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As school reopenings remain uncertain in Arizona and beyond due to the COVID-19 pandemic, ASU Prep Digital is rolling out full-time online school options for elementary school students, ready to serve thousands of parents scrambling to make decisions about school, work and health.
ASU Prep Digital launched in 2017 as a public charter school for grades nine through 12, but on Aug. 10, 2020, the first classes of kindergarteners through eighth graders will gather online to learn from the school system’s rigorous and personalizable curriculum that serves more than 33,000 full- and part-time enrollees throughout Arizona, the United States and internationally.
More than 400 parents registered for the first of several virtual information sessions June 30, asking questions ahead of the July 13 deadline to enroll. ASU Prep Digital Executive Director Jill Rogier led the session and fielded questions about cost, curriculum and logistics.
Rogier shared that Arizona students attend free; out-of-state tuition is $6,900 per year but may vary for international students. Enrollment won’t be capped, but there likely won’t be spaces available beyond the enrollment deadline based on current interest levels. Class sizes for kindergarten will be about 20 students and about 25 for first through eighth grade. ASU Prep Digital teachers are all certified and highly qualified and have an average of 15 years of teaching experience, and as a public charter the school offers special education, speech therapy and staff dedicated to gifted students as well as “specials” like art and music, clubs and more.
The school is AdvancEd accredited as well as NCAA approved for student athletes. ASU Prep Digital uses adaptive diagnostic indicators that allow students to have individualized Lexile (reading) and quantile (math) scores that individualize learning experiences, offering students the chance to get one-on-one help when they need it or take courses outside of their grade level if they have a special interest or an area they’re excelling in.
Rogier said that overall the school’s advantages to families are that it’s customizable so that every student can reach their potential and that it’s a dynamic program that cultivates curious learners and critical thinkers. She knows how critical the customization is — from personal experience.
Video of ASU Prep: Preparing for what’s next: Devils in the Details: Arizona State University (ASU)
Video by Ken Fagan/ASU Media Relations and Strategic Communications
“Adaptive software supports us to be able to personalize instruction and tailor learning to meet the needs of your child,” she said. “I’m a parent as well. I have a gifted child. I have a child with dyslexia. I understand that one size does not fit all.”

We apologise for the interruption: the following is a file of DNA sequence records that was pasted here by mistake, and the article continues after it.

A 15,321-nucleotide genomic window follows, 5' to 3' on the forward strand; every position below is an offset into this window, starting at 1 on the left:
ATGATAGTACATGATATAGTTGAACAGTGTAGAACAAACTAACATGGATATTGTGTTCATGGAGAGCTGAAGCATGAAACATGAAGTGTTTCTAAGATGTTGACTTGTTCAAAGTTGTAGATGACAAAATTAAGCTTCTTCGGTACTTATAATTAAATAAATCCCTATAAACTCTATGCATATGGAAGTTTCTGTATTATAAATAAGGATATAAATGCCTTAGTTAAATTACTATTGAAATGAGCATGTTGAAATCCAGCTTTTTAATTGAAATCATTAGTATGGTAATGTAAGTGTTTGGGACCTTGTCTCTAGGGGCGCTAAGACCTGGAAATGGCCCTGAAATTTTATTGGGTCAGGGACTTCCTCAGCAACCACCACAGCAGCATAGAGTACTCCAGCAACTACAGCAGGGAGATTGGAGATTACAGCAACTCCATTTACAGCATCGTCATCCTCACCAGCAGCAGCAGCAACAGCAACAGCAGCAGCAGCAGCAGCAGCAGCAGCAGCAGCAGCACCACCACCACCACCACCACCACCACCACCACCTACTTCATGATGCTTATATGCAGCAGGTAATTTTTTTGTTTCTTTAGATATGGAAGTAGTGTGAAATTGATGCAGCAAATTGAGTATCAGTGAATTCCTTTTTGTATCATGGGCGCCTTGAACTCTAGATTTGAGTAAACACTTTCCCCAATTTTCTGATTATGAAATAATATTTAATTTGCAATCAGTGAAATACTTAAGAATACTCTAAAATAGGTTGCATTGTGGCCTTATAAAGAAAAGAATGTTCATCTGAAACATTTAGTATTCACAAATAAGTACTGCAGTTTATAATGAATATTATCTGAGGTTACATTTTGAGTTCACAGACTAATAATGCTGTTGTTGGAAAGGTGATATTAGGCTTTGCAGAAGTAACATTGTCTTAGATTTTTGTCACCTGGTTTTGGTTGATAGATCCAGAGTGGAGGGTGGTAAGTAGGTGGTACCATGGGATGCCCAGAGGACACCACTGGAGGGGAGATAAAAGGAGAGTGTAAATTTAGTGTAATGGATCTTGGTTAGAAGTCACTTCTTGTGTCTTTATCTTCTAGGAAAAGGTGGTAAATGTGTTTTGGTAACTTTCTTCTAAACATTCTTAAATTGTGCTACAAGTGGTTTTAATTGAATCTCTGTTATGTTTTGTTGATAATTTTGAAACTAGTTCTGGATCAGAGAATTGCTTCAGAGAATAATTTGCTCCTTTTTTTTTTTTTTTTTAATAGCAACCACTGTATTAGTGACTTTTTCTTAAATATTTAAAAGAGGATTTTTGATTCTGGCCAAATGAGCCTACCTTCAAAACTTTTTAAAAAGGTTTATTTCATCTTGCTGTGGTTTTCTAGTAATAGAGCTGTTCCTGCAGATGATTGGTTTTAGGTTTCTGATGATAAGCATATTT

Though most of the equipment you need is simply a device (touch-screen tablets are recommended for the primary grades), connectivity and a few standard classroom supplies, Rogier said that parents shouldn’t expect kids to be in front of a screen all day.
A day in the life of an elementary ASU Prep Digital student would see students working from about 8 a.m. to 3 p.m. each day, but that just means 35 hours of learning a week, which includes guided, tactile learning and social interaction with peers and teachers. Students meet several times a day with the same homeroom teacher either as a class, in small groups or one-on-one, but along with the live lessons they might be instructed to go outside to get a rock for a geology lesson or go to the kitchen to get food to illustrate fractions. They’ll also have work and projects to complete independently and at their own pace.
“We know that learning happens all the time, not just during lessons,” Rogier said.
Lessons are recorded in case students miss them, and standards-based core subjects of English language arts, math, science and social studies are covered every day.
Associate Vice President of ASU Educational Outreach and Student Services Amy McGrath said during the information session that rigor is what separates ASU Prep Digital from other online K–12 programs she’s seen because of the quality of educators, the infrastructure and the pedagogical philosophy.
“We use innovative tools and wrap them around our rigorous ELA, math, science and social studies curriculum, but it’s more than a bunch of worksheets. We are project-based learning,” McGrath said. “We will drive your students to deeper and more authentic learning.”